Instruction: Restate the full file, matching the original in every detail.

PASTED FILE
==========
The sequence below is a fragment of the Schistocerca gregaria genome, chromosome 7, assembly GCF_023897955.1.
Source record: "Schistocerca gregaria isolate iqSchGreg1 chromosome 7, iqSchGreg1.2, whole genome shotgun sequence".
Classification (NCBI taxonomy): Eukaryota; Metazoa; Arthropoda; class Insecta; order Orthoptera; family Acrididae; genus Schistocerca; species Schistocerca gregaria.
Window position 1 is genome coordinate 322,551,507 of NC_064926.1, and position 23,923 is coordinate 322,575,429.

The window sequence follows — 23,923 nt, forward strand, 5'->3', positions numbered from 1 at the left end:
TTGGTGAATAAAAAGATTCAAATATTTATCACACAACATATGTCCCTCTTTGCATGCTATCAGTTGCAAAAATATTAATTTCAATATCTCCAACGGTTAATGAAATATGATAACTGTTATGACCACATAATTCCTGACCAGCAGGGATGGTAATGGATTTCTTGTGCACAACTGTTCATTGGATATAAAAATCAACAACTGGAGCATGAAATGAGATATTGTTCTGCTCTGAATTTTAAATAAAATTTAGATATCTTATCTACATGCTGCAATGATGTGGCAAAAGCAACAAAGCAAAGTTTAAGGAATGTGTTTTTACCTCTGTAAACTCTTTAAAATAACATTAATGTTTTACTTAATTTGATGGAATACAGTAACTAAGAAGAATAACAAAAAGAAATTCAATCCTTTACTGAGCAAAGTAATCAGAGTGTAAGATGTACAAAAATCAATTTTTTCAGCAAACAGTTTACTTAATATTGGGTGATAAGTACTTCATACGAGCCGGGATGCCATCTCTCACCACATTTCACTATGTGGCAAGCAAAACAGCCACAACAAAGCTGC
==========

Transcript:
The sequence below is a fragment of the Schistocerca gregaria genome, chromosome 7, assembly GCF_023897955.1.
Source record: "Schistocerca gregaria isolate iqSchGreg1 chromosome 7, iqSchGreg1.2, whole genome shotgun sequence".
Classification (NCBI taxonomy): Eukaryota; Metazoa; Arthropoda; class Insecta; order Orthoptera; family Acrididae; genus Schistocerca; species Schistocerca gregaria.
Window position 1 is genome coordinate 322,551,507 of NC_064926.1, and position 23,923 is coordinate 322,575,429.

The window sequence follows — 23,923 nt, forward strand, 5'->3', positions numbered from 1 at the left end:
TTGGTGAATAAAAAGATTCAAATATTTATCACACAACATATGTCCCTCTTTGCATGCTATCAGTTGCAAAAATATTAATTTCAATATCTCCAACGGTTAATGAAATATGATAACTGTTATGACCACATAATTCCTGACCAGCAGGGATGGTAATGGATTTCTTGTGCACAACTGTTCATTGGATATAAAAATCAACAACTGGAGCATGAAATGAGATATTGTTCTGCTCTGAATTTTAAATAAAATTTAGATATCTTATCTACATGCTGCAATGATGTGGCAAAAGCAACAAAGCAAAGTTTAAGGAATGTGTTTTTACCTCTGTAAACTCTTTAAAATAACATTAATGTTTTACTTAATTTGATGGAATACAGTAACTAAGAAGAATAACAAAAAGAAATTCAATCCTTTACTGAGCAAAGTAATCAGAGTGTAAGATGTACAAAAATCAATTTTTTCAGCAAACAGTTTACTTAATATTGGGTGATAAGTACTTCATACGAGCCGGGATGCCATCTCTCACCACATTTCACTATGTGGCAAGCAAAACAGCCACAACAAAGCTGC